What, however, if you are writing a much smaller scale story? How do you manage to get high public stakes in if you're writing a touching tale of loss and betrayal within a family?
What you *don't* do, Maass insists, is graft on some ludicrous thriller- type plot strand.[*] Instead, you make your story very detailed, very specific and thus, by examining one situation in particular, you end up representing the quintessential essence of such situations everywhere. You write a story about *this* loss and subsequent betrayal and thus anyone who has known a similar situation will relate to it.
I feel he's definitely right here. I've often heard people reviewing a story about, for example, a young woman growing up as an immigrant in London and saying how much it reminded them of the isolation they felt in their own youth.
* for a situation to feel broadly representative, it must be highly specific
* one of the qualities of a highly memorable novel is that it takes us somewhere else
* catch the mood of the times. Be aware of current concerns.
Maass says that it's easy to create a need, a yearning or goal that matters to the protag; what is more difficult is to make it also matter to the reader.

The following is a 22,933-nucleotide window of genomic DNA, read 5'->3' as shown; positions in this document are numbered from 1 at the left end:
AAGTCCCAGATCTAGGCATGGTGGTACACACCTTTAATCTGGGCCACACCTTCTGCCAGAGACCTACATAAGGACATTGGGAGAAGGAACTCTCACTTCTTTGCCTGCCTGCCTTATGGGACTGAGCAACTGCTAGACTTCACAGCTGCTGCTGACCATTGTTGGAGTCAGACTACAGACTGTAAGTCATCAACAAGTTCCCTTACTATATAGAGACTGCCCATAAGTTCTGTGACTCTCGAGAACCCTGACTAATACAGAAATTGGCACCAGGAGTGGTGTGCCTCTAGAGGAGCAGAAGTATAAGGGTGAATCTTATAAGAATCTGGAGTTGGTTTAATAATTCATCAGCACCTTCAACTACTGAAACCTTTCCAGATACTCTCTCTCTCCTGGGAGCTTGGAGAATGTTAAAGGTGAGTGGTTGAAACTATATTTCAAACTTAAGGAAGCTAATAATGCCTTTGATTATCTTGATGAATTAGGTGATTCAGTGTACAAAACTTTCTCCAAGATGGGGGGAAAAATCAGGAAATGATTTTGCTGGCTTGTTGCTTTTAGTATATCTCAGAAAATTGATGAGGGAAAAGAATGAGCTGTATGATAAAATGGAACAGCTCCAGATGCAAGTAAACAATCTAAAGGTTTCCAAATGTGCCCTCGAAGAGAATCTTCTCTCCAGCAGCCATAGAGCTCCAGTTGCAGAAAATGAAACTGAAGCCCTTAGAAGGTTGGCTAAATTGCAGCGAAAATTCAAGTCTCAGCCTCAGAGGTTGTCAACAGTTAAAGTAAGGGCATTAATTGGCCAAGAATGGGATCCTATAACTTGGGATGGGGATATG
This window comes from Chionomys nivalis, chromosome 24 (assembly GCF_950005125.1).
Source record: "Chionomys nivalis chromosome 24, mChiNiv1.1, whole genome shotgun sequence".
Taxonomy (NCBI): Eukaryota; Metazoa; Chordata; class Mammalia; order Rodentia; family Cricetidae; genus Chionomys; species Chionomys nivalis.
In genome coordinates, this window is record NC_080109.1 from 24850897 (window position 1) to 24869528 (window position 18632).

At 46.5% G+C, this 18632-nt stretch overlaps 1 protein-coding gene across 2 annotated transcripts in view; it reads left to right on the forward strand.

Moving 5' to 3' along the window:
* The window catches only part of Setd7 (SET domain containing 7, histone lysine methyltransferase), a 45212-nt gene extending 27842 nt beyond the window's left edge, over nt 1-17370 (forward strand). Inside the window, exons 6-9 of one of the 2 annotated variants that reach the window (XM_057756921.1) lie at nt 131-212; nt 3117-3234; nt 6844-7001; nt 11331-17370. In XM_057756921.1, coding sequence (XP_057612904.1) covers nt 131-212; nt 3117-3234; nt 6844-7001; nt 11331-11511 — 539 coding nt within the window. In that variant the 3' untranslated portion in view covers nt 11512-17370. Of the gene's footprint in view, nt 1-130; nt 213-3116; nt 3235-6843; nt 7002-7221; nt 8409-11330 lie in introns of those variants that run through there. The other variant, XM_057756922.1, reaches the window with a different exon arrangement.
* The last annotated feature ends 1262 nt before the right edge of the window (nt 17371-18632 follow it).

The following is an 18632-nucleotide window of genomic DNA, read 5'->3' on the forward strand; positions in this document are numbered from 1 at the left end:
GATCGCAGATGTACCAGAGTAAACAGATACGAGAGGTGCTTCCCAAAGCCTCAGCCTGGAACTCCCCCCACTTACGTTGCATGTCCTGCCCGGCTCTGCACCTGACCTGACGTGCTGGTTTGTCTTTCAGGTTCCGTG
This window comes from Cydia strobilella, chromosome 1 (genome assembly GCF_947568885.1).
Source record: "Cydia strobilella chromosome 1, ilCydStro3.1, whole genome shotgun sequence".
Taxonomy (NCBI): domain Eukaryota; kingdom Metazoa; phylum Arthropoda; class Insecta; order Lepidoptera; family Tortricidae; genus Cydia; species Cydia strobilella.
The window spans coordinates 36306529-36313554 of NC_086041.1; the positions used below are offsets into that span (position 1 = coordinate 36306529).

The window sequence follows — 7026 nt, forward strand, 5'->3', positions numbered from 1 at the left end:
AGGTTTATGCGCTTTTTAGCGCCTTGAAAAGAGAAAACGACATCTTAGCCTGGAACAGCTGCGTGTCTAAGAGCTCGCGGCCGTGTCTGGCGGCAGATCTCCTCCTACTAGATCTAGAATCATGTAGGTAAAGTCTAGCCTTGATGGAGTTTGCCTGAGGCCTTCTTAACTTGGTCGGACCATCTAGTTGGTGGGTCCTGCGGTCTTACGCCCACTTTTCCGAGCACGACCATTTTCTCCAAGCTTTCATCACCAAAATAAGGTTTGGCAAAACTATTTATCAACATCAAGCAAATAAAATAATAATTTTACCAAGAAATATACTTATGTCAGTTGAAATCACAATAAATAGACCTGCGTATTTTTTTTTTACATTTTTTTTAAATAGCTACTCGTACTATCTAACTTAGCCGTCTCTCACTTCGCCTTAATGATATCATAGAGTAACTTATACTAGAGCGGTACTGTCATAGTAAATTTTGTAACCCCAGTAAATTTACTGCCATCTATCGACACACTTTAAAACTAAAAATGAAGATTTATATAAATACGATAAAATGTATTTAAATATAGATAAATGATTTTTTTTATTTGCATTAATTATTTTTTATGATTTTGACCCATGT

* if the problems and yearnings of your characters matter to you, they will matter to the reader.
* the character's stakes will seem strong only to the extent that the character is sympathetic.
* when characters are strong and appealing, portrayed warmly with intimate candour and stakes are high, reader interest will be high too.
Raising the stakes
* How could things get worse?
* What is the worst possible moment for them to get worse?
* You must make your characters suffer.
I feel a bit wary about that part of Maass's advice. I personally feel that the bit about making characters suffer can be overdone, especially in fantasy. It took me over a year to read Mary Gentle's Ash because there was too much suffering for my taste. Or at least I could only take it in small doses and had to keep breaking off from the story. But if not carried to extremes, it does work well, even for a wimpish reader like me. Suffering doesn't, of course, have to be physical.
Finally I just wanted to say that that's a really condensed version of what Maass has to say. Partly because it's summarised, it might seem rather like stating the obvious. In the book he explains things in more detail and with lots of contemporary examples. But sometimes the obvious has to be stated and, as a summary of all the writing advice on what a good novel should have, it's nice to have it in a compact and easily readable form. It's a book I'm sure I'll be referring to at the revision stage of every novel I write henceforth.
 Personally I felt this was a mistake Annie Proulx made in the otherwise excellent The Shipping News. Towards the end there are some melodramatic elements involving a body and the drowning of an important character that really felt out of kilter with the subtlety of the rest of the novel.